PLoS ONE 12 (4):1-27 (2017)

Authors
Sanneke De Haan
Tilburg University
Erik Rietveld
University of Amsterdam
Martin Stokhof
University of Amsterdam
Abstract
Does DBS change a patient’s personality? This is one of the central questions in the debate on the ethics of treatment with Deep Brain Stimulation (DBS). At the moment, however, this important debate is hampered by the fact that there is relatively little data available concerning what patients actually experience following DBS treatment. There are a few qualitative studies with patients with Parkinson’s disease and Primary Dystonia and some case reports, but there has been no qualitative study yet with patients suffering from psychiatric disorders. In this paper, we present the experiences of 18 patients with Obsessive-Compulsive Disorder (OCD) who are undergoing treatment with DBS. We will also discuss the inherent difficulties of how to define and assess changes in personality, in particular for patients with psychiatric disorders. We end with a discussion of the data and how these shed new light on the conceptual debate about how to define personality.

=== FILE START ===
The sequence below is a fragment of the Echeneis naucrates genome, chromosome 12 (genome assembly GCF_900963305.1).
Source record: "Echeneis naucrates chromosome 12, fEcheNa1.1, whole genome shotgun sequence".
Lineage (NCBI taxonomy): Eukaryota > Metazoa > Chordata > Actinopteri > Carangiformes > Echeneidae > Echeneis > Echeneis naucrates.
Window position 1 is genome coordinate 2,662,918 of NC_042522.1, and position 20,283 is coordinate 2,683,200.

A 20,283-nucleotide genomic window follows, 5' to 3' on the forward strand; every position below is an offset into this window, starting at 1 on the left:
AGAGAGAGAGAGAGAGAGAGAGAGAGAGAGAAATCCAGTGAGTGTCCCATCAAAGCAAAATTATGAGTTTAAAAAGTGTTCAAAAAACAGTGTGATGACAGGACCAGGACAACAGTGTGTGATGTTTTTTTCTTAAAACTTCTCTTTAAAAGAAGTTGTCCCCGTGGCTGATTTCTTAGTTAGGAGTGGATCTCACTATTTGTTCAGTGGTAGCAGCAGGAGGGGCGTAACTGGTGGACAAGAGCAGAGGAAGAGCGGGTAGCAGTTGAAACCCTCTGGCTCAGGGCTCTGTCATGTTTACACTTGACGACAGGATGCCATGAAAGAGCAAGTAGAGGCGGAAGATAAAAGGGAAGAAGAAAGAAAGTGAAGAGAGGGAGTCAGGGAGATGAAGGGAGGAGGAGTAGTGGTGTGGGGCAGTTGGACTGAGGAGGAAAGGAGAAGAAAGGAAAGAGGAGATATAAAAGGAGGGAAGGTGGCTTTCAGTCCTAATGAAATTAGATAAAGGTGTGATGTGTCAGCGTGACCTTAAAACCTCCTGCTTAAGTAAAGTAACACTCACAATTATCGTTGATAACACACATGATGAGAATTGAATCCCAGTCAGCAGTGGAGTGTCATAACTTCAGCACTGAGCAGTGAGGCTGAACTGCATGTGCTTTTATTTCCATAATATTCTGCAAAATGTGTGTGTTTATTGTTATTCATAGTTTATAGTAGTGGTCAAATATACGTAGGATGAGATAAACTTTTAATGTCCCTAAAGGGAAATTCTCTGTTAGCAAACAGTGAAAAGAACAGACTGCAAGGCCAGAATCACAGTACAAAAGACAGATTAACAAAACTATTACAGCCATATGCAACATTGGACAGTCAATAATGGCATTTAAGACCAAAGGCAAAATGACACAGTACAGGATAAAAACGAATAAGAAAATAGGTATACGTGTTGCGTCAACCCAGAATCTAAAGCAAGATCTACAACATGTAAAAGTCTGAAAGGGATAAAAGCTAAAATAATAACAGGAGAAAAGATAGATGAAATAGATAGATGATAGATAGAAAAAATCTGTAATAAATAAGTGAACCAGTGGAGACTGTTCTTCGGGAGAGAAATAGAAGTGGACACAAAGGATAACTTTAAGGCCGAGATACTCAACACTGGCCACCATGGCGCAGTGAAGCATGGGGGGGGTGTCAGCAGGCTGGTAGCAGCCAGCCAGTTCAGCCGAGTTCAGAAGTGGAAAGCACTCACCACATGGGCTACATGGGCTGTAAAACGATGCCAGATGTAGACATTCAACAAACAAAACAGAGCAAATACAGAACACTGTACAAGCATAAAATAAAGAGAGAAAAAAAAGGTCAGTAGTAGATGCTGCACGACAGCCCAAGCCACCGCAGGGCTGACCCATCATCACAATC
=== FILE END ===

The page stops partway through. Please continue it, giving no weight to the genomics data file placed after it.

Keywords Deep Brain Stimulation  DBS  Personality  Obsessive-Compulsive Disorder  OCD  Philosophy of radical embodied cognitive science  Enaction  Qualitative research  Interviews
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References found in this work BETA

Freedom of the Will and the Concept of a Person.Harry G. Frankfurt - 1971 - Journal of Philosophy 68 (1):5-20.
Freedom of the Will and the Concept of a Person.Harry Frankfurt - 2004 - In Tim Crane & Katalin Farkas (eds.), Metaphysics: A Guide and Anthology. Oxford University Press.

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